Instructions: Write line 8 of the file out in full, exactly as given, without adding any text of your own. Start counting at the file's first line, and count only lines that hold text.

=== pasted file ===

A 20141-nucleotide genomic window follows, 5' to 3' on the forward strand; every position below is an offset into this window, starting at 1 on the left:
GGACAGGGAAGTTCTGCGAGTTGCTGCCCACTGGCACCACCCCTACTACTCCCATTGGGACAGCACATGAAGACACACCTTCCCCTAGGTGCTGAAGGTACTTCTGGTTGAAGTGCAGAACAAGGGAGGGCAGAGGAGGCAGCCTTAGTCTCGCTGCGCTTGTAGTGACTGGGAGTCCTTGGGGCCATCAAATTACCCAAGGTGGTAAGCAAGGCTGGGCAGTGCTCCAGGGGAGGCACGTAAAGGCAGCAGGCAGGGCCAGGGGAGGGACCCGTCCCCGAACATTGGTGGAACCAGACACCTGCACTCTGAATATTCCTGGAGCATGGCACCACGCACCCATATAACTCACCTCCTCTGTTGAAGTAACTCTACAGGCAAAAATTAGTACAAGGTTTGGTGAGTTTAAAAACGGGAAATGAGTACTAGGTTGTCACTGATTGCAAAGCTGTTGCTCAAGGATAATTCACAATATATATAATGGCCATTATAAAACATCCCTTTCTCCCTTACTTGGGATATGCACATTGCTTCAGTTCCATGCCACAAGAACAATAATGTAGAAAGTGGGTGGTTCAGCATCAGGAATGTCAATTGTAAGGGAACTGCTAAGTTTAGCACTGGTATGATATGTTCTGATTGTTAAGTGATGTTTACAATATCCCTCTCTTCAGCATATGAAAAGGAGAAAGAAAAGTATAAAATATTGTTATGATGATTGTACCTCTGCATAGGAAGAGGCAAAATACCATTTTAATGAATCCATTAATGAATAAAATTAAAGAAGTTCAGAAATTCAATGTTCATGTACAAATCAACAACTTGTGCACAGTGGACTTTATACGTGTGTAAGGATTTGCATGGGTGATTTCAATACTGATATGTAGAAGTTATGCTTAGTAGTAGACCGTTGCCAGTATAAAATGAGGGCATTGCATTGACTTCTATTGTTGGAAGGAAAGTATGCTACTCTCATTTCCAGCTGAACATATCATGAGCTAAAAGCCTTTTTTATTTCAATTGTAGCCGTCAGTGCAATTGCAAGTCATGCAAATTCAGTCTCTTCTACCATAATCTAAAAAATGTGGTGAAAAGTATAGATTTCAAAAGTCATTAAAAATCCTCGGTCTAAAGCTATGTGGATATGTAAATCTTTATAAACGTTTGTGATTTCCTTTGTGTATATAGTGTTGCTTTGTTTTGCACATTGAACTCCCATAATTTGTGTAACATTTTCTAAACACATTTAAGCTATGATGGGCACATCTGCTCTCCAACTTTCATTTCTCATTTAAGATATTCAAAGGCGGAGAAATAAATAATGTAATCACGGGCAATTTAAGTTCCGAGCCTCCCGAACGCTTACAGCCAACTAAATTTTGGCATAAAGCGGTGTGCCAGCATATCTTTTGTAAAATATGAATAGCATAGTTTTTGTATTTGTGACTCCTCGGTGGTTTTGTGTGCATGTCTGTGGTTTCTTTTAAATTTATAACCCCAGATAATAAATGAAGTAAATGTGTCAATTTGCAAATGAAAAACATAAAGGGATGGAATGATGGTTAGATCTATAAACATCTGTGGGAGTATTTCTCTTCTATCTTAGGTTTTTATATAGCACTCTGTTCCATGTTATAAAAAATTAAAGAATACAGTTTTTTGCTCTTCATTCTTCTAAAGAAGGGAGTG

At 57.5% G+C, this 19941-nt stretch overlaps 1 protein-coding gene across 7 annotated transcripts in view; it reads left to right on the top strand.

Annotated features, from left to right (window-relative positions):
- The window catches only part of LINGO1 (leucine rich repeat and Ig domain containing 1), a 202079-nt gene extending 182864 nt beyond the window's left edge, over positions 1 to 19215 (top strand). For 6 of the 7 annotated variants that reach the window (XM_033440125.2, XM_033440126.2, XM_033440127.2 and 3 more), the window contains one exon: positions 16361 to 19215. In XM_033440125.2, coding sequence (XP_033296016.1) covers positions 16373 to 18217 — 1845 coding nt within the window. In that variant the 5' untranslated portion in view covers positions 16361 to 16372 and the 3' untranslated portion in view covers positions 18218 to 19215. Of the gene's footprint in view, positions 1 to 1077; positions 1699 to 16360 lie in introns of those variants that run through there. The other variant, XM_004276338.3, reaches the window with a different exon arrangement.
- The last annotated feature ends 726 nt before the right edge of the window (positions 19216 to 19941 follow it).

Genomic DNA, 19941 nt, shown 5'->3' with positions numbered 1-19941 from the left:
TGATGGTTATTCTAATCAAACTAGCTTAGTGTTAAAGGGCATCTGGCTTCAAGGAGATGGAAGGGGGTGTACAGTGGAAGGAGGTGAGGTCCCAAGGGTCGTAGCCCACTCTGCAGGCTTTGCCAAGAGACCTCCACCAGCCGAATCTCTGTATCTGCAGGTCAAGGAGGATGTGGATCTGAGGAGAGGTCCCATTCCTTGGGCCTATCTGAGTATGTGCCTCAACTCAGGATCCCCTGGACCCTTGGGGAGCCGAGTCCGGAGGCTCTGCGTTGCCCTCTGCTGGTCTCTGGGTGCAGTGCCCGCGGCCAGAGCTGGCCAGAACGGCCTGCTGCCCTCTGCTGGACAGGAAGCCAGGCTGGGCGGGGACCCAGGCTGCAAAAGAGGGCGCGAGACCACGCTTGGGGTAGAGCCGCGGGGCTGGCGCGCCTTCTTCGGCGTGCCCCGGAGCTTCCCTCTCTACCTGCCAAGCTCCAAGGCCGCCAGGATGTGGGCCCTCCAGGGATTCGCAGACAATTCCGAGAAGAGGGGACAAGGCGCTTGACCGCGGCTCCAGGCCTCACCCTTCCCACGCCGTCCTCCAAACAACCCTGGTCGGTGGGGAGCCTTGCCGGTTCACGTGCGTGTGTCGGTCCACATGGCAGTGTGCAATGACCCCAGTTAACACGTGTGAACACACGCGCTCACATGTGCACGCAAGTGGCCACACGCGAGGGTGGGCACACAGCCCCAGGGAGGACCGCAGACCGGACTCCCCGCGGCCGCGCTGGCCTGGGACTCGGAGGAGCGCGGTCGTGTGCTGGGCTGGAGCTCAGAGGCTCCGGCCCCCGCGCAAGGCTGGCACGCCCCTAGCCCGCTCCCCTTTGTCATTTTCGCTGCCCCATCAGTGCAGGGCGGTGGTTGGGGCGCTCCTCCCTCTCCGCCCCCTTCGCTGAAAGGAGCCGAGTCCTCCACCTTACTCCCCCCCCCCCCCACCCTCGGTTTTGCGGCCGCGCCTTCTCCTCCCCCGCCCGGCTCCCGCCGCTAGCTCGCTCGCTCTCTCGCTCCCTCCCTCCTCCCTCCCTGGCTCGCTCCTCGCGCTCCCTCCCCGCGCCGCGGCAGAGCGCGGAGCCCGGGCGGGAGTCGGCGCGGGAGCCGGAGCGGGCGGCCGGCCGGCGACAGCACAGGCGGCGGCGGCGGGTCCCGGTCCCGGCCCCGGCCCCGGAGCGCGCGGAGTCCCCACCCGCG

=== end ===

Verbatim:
TGATGGTTATTCTAATCAAACTAGCTTAGTGTTAAAGGGCATCTGGCTTCAAGGAGATGGAAGGGGGTGTACAGTGGAAGGAGGTGAGGTCCCAAGGGTCGTAGCCCACTCTGCAGGCTTTGCCAAGAGACCTCCACCAGCCGAATCTCTGTATCTGCAGGTCAAGGAGGATGTGGATCTGAGGAGAGGTCCCATTCCTTGGGCCTATCTGAGTATGTGCCTCAACTCAGGATCCCCTGGACCCTTGGGGAGCCGAGTCCGGAGGCTCTGCGTTGCCCTCTGCTGGTCTCTGGGTGCAGTGCCCGCGGCCAGAGCTGGCCAGAACGGCCTGCTGCCCTCTGCTGGACAGGAAGCCAGGCTGGGCGGGGACCCAGGCTGCAAAAGAGGGCGCGAGACCACGCTTGGGGTAGAGCCGCGGGGCTGGCGCGCCTTCTTCGGCGTGCCCCGGAGCTTCCCTCTCTACCTGCCAAGCTCCAAGGCCGCCAGGATGTGGGCCCTCCAGGGATTCGCAGACAATTCCGAGAAGAGGGGACAAGGCGCTTGACCGCGGCTCCAGGCCTCACCCTTCCCACGCCGTCCTCCAAACAACCCTGGTCGGTGGGGAGCCTTGCCGGTTCACGTGCGTGTGTCGGTCCACATGGCAGTGTGCAATGACCCCAGTTAACACGTGTGAACACACGCGCTCACATGTGCACGCAAGTGGCCACACGCGAGGGTGGGCACACAGCCCCAGGGAGGACCGCAGACCGGACTCCCCGCGGCCGCGCTGGCCTGGGACTCGGAGGAGCGCGGTCGTGTGCTGGGCTGGAGCTCAGAGGCTCCGGCCCCCGCGCAAGGCTGGCACGCCCCTAGCCCGCTCCCCTTTGTCATTTTCGCTGCCCCATCAGTGCAGGGCGGTGGTTGGGGCGCTCCTCCCTCTCCGCCCCCTTCGCTGAAAGGAGCCGAGTCCTCCACCTTACTCCCCCCCCCCCCCACCCTCGGTTTTGCGGCCGCGCCTTCTCCTCCCCCGCCCGGCTCCCGCCGCTAGCTCGCTCGCTCTCTCGCTCCCTCCCTCCTCCCTCCCTGGCTCGCTCCTCGCGCTCCCTCCCCGCGCCGCGGCAGAGCGCGGAGCCCGGGCGGGAGTCGGCGCGGGAGCCGGAGCGGGCGGCCGGCCGGCGACAGCACAGGCGGCGGCGGCGGGTCCCGGTCCCGGCCCCGGCCCCGGAGCGCGCGGAGTCCCCACCCGCG